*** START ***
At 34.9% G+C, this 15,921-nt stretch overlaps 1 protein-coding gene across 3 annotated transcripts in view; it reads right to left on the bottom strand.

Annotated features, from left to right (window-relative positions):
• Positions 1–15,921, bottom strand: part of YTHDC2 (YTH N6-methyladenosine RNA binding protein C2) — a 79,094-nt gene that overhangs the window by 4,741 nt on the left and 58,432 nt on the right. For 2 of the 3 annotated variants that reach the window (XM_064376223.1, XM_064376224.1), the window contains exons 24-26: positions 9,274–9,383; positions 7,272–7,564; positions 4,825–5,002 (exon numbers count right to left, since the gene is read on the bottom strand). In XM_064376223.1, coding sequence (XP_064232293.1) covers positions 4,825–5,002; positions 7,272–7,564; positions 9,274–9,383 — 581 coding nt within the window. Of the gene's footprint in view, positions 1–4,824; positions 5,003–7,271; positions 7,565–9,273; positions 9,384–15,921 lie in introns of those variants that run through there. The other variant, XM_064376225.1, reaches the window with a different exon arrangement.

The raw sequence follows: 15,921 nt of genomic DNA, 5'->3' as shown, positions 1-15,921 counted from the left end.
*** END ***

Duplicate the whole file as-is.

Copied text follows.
At 34.9% G+C, this 15,921-nt stretch overlaps 1 protein-coding gene across 3 annotated transcripts in view; it reads right to left on the bottom strand.

Annotated features, from left to right (window-relative positions):
• Positions 1–15,921, bottom strand: part of YTHDC2 (YTH N6-methyladenosine RNA binding protein C2) — a 79,094-nt gene that overhangs the window by 4,741 nt on the left and 58,432 nt on the right. For 2 of the 3 annotated variants that reach the window (XM_064376223.1, XM_064376224.1), the window contains exons 24-26: positions 9,274–9,383; positions 7,272–7,564; positions 4,825–5,002 (exon numbers count right to left, since the gene is read on the bottom strand). In XM_064376223.1, coding sequence (XP_064232293.1) covers positions 4,825–5,002; positions 7,272–7,564; positions 9,274–9,383 — 581 coding nt within the window. Of the gene's footprint in view, positions 1–4,824; positions 5,003–7,271; positions 7,565–9,273; positions 9,384–15,921 lie in introns of those variants that run through there. The other variant, XM_064376225.1, reaches the window with a different exon arrangement.

The raw sequence follows: 15,921 nt of genomic DNA, 5'->3' as shown, positions 1-15,921 counted from the left end.